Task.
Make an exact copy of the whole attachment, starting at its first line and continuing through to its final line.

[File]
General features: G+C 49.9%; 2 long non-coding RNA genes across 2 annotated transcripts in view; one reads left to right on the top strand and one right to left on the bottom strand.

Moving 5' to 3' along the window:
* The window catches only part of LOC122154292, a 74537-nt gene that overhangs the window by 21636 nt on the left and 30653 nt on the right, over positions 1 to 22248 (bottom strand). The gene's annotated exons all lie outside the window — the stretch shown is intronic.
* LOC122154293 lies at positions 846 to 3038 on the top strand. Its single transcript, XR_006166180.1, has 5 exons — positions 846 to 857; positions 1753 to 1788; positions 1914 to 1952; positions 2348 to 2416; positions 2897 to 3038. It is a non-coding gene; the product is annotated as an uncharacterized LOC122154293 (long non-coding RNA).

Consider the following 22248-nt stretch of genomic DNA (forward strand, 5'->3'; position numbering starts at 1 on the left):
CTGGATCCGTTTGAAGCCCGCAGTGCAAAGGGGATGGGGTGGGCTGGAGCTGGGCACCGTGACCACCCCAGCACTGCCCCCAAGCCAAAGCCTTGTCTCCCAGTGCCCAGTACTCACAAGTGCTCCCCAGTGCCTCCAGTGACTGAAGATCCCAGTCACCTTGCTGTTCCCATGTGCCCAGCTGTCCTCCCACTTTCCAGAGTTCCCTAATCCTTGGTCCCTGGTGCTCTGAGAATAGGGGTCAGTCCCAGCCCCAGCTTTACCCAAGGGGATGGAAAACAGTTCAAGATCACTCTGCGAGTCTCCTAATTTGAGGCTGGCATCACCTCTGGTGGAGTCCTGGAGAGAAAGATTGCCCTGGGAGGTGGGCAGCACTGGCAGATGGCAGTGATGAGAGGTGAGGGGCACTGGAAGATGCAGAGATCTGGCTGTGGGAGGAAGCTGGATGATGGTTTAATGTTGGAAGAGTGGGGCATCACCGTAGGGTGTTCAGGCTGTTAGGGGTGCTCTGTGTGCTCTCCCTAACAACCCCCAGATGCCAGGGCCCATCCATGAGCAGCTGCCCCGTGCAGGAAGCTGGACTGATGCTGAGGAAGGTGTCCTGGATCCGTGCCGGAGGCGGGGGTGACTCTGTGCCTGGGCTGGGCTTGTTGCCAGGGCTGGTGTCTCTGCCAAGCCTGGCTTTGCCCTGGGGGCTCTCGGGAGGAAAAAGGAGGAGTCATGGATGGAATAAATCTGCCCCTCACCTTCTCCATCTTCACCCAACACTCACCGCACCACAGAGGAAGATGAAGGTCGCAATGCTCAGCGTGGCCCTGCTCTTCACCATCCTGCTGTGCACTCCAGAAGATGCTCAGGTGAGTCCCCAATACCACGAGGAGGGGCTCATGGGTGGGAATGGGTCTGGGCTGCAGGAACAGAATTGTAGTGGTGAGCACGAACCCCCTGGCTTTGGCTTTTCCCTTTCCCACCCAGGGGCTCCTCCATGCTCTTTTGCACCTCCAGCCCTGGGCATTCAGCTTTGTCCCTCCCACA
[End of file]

General features: G+C 49.9%; 2 long non-coding RNA genes across 2 annotated transcripts in view; one reads left to right on the top strand and one right to left on the bottom strand.

Moving 5' to 3' along the window:
* The window catches only part of LOC122154292, a 74537-nt gene that overhangs the window by 21636 nt on the left and 30653 nt on the right, over positions 1 to 22248 (bottom strand). The gene's annotated exons all lie outside the window — the stretch shown is intronic.
* LOC122154293 lies at positions 846 to 3038 on the top strand. Its single transcript, XR_006166180.1, has 5 exons — positions 846 to 857; positions 1753 to 1788; positions 1914 to 1952; positions 2348 to 2416; positions 2897 to 3038. It is a non-coding gene; the product is annotated as an uncharacterized LOC122154293 (long non-coding RNA).

Consider the following 22248-nt stretch of genomic DNA (forward strand, 5'->3'; position numbering starts at 1 on the left):
CTGGATCCGTTTGAAGCCCGCAGTGCAAAGGGGATGGGGTGGGCTGGAGCTGGGCACCGTGACCACCCCAGCACTGCCCCCAAGCCAAAGCCTTGTCTCCCAGTGCCCAGTACTCACAAGTGCTCCCCAGTGCCTCCAGTGACTGAAGATCCCAGTCACCTTGCTGTTCCCATGTGCCCAGCTGTCCTCCCACTTTCCAGAGTTCCCTAATCCTTGGTCCCTGGTGCTCTGAGAATAGGGGTCAGTCCCAGCCCCAGCTTTACCCAAGGGGATGGAAAACAGTTCAAGATCACTCTGCGAGTCTCCTAATTTGAGGCTGGCATCACCTCTGGTGGAGTCCTGGAGAGAAAGATTGCCCTGGGAGGTGGGCAGCACTGGCAGATGGCAGTGATGAGAGGTGAGGGGCACTGGAAGATGCAGAGATCTGGCTGTGGGAGGAAGCTGGATGATGGTTTAATGTTGGAAGAGTGGGGCATCACCGTAGGGTGTTCAGGCTGTTAGGGGTGCTCTGTGTGCTCTCCCTAACAACCCCCAGATGCCAGGGCCCATCCATGAGCAGCTGCCCCGTGCAGGAAGCTGGACTGATGCTGAGGAAGGTGTCCTGGATCCGTGCCGGAGGCGGGGGTGACTCTGTGCCTGGGCTGGGCTTGTTGCCAGGGCTGGTGTCTCTGCCAAGCCTGGCTTTGCCCTGGGGGCTCTCGGGAGGAAAAAGGAGGAGTCATGGATGGAATAAATCTGCCCCTCACCTTCTCCATCTTCACCCAACACTCACCGCACCACAGAGGAAGATGAAGGTCGCAATGCTCAGCGTGGCCCTGCTCTTCACCATCCTGCTGTGCACTCCAGAAGATGCTCAGGTGAGTCCCCAATACCACGAGGAGGGGCTCATGGGTGGGAATGGGTCTGGGCTGCAGGAACAGAATTGTAGTGGTGAGCACGAACCCCCTGGCTTTGGCTTTTCCCTTTCCCACCCAGGGGCTCCTCCATGCTCTTTTGCACCTCCAGCCCTGGGCATTCAGCTTTGTCCCTCCCACA